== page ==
This painting uses only 4 colours (Winsor Lemon, Indian Red, Dioxazine Purple, Cobalt Blue) plus black and white. There is no medium used, only White Spirits.
Here is a break from the flat agricultural land of Kildare, the hills and mountains County Wicklow. This was a clear bright evening so the treatment of paint is more direct than the last few paintings which relied on tinting the final colours with what was applied as under-colour.
The painting is small, 10″ x 9′ and was painted in about an hour and a half. There were 4 colours used (Cadmium Yellow, Alizarin Crimson, Dioxazine Purple, Prussian Blue) plus black and white. There is no medium used only White Spirits. In recent paintings I’m using purple in shadows for the richness of colour. I have to be careful not to overuse it, as its a little unnatural especially in its ‘raw’ state. Mixed with yellow it produces very muted greens. Normally, greens from yellow and blue alone need a little red added to reduce that ‘artificial’ look of these colours. Purple has a red element already there so its no wonder the greens look good with the richness of a 2 colour mix.
Although it feels like Autumn, recent rain has kept the greens of Summer. There is no hint of the typical yellows, oranges or browns so far.
This is a painting of tired greens and grey skies but what a dull picture this would make. I still wanted to represent this time of year, between the vivid green of Summer and the approaching colours of Autumn. The underpainting was a mixture of vivid harsh colour, painted with solvent. This was allowed to evaporate before the duller greyish, final colour was added. The under-colours influenced the final dull colours when brushed in, but in some places this under-colour was allowed to peep through.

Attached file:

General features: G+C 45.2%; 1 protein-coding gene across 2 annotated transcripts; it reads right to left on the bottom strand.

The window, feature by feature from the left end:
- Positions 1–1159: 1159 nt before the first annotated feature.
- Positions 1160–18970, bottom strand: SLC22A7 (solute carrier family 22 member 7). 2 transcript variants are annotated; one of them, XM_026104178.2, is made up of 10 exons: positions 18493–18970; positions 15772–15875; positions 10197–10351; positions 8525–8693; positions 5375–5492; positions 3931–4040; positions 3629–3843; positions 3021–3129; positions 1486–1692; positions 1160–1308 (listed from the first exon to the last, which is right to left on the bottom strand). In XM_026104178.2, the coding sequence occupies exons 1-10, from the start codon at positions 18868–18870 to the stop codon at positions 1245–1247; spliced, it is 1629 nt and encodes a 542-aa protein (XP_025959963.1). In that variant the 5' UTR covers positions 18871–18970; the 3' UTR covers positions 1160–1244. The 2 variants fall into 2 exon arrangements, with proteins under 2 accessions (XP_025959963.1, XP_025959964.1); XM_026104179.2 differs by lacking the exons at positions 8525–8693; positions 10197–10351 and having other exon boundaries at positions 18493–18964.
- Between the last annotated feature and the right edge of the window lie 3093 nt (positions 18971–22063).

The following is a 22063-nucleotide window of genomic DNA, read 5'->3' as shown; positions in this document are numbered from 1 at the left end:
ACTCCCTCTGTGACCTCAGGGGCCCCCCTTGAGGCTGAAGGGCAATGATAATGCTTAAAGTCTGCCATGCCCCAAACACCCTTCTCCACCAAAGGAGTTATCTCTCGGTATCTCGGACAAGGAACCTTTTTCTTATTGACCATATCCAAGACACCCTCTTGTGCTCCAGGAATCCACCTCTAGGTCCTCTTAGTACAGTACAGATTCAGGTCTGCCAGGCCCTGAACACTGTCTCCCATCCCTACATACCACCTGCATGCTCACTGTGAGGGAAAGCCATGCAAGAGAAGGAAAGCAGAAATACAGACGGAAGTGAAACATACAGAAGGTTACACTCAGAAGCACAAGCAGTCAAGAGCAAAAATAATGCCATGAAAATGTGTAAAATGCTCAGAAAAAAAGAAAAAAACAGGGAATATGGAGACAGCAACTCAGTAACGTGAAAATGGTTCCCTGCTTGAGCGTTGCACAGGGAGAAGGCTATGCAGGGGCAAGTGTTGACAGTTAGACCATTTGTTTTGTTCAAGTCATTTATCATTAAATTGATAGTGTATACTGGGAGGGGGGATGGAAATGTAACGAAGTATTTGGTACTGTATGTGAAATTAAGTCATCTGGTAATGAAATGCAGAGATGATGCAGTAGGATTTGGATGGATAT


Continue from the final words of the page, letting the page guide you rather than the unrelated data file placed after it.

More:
I used an unusual composition by placing the point of interest in the centre and reinforcing this by placing the sun (partially obscured by cloud) directly above. Its not the ‘text book’ way of doing things but it does create a dynamic within an otherwise dull scene. The rest of the scene ‘see-saws’ about this central point acting like a fulcrum.
It has been pointed out to me that some of the subtle tints caused by blending of greys and vibrant under-colour is not represented well on the video or photograph. This is true because of the limitations of photography. The actual painting always looks better than the photograph. I wonder have these limitations influenced the way colour is used in artwork which is destined to be reproduced in print or on computer screens?
Winsor Lemon, Alizarin Crimson, Dioxazine Purple and Cobalt Blue (plus black and white of course) were the colours used here. You will notice on the video, 2 lumps of white. One is standard Titanium oil paint and the other is Alkyd fast drying oil paint. I’m mixing them 50/50 at the moment to retard the drying of the Alkyd colours, especially in blending the sky colours. Alkyd dries very fast. Sometimes a little too fast when colour needs to be manipulated as in the sky.
The flat fields of corn are in the process of harvesting in spite of wind and rain. I was reminded of the sea as the gusts rippled across the open expanses. Here and there, are islands and peninsulas, the structures are there, but of course the colours are not.
In the last painting (here) the colours were almost the same as here. Instead of Alizarin Crimson (in the previous painting) Burnt Sienna was used in this one. The result is a warmness in the shadows and softness in the greens – very different from the storm painting. The colours here were Winsor Lemon, Burnt Sienna, Dioxazine Purple, Cobalt Blue (plus black and white of course).